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Categorized | Keeping the Faith

You have to trust somebody

 

Ronnie McBrayer

Ronnie McBrayer

By Ronnie McBrayer

 

My family and I made a trip last summer to the Midwest. We stopped for lunch in the megalopolis of Carmi, Illinois, population 5,240. Most of these people must be scarecrows, because the only thing we saw there was a sandwich shop, a gas station, and cornfields.

While munching on sandwiches, our dog locked us out of our rental van. I tried to coax that little Shih Tzu over to the door locks for nearly an hour, but he was so enjoying the air conditioning, he wouldn’t budge. I went back inside the restaurant and told the sandwich-making lady that I needed a locksmith, knowing that one would probably have to come all the way from Peoria bearing a four-digit bill. She said, “I’ll call my friend, Rick. Trust me.” I cringed.

Rick showed up, walking out of the cornfields like Kevin Costner, and for $20 and the words, “Trust me” (There it was again!), had us in the van quicker than you can say “Carmi.” I kissed the sandwich maker, tipped Rick an extra $40, and we jumped back on the road with grateful laughter.

Then we had a tire blowout on the rental van in a place even more remote than Carmi. Our eight-hour joy drive devolved into a twenty-hour living hell, and frankly, I never want to see another Illinois cornfield again.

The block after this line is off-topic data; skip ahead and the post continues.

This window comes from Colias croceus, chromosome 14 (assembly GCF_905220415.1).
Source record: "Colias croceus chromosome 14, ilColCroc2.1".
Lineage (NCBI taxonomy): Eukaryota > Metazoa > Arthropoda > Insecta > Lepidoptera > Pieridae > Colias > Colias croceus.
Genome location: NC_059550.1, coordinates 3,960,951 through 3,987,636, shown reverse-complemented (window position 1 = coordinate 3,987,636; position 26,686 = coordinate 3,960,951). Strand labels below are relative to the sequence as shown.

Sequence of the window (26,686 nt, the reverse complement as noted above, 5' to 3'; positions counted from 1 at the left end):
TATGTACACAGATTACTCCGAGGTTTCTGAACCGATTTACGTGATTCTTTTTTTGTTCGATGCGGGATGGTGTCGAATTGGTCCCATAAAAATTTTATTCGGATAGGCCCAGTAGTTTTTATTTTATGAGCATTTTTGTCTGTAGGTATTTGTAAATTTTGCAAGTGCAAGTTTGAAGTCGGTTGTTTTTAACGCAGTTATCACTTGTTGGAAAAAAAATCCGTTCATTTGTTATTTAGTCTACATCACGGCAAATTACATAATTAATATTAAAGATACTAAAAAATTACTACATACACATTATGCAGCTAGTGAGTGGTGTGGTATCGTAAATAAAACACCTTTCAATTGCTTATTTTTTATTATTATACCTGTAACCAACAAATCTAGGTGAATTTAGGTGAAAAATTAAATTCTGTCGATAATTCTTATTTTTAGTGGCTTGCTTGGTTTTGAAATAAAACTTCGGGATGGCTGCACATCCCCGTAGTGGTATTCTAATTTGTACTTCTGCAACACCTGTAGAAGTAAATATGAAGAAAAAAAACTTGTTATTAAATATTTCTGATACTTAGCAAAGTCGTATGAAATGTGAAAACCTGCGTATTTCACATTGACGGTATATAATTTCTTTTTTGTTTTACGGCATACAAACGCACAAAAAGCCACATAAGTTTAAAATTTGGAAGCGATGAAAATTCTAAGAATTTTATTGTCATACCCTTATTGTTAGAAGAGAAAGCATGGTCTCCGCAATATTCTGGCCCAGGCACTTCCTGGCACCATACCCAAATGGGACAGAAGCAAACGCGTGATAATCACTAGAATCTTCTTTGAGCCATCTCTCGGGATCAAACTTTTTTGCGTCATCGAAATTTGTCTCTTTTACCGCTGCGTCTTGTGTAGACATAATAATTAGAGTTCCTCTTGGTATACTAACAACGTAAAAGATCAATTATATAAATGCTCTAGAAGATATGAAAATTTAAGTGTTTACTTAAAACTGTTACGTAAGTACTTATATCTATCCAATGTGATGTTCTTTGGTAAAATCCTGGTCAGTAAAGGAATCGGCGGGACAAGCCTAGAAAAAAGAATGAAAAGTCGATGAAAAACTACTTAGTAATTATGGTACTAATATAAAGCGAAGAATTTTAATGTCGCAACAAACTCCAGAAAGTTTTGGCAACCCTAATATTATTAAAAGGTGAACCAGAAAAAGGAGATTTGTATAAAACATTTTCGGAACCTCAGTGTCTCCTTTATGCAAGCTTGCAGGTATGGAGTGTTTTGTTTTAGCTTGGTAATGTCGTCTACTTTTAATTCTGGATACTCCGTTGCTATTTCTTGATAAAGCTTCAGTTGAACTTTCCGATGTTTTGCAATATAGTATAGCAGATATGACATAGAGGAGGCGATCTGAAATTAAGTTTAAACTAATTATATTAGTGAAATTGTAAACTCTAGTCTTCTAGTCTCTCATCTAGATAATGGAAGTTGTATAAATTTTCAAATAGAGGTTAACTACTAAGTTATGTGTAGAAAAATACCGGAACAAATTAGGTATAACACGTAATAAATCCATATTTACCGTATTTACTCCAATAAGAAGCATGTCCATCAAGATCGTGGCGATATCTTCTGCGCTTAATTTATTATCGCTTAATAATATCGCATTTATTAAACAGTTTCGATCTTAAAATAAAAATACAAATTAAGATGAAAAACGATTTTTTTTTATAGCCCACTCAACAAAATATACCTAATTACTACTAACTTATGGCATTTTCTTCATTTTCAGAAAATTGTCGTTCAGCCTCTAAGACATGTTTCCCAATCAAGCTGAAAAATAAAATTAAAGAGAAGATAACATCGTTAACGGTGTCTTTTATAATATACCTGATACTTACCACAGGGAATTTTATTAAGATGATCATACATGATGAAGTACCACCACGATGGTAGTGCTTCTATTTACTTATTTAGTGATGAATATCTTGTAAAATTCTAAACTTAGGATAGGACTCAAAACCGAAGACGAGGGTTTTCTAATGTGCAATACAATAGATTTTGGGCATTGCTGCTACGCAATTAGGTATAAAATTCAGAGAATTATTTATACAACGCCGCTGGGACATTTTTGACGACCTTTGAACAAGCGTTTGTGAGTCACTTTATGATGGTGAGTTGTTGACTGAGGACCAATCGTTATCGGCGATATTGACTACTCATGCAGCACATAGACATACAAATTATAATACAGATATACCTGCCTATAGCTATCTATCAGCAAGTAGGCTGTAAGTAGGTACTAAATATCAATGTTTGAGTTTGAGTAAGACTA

Still, it could have been worse. Where would my family and I have been without the sandwich maker who knew just who to call; without Rick, and his door-jimmying abilities; without the customer service rep at the rental agency who told me over the phone, “Trust me (Again!); it’s going to be okay”?

It would have been an even more rotten experience without the unknown, unnamed person who wrote the rental van manual, explaining where to find the infernal spare tire; without the young man at a tire service center in Mt. Vernon, Illinois who was the epitome of kindness; and there was the waitress, who at the diner when it was all over, seemed to understand that ice cream makes all disasters just a bit more tolerable.

All along the way I met people—honest, good people—who asked only for my confidence. That confidence was not disappointed, and I learned again that you have to trust a few people every now and then if you are going to make it safely home.

Ronnie McBrayer is a syndicated columnist, speaker, and author of multiple books. You can read more and receive regular e-columns in your inbox at www.ronniemcbrayer.me. 

 

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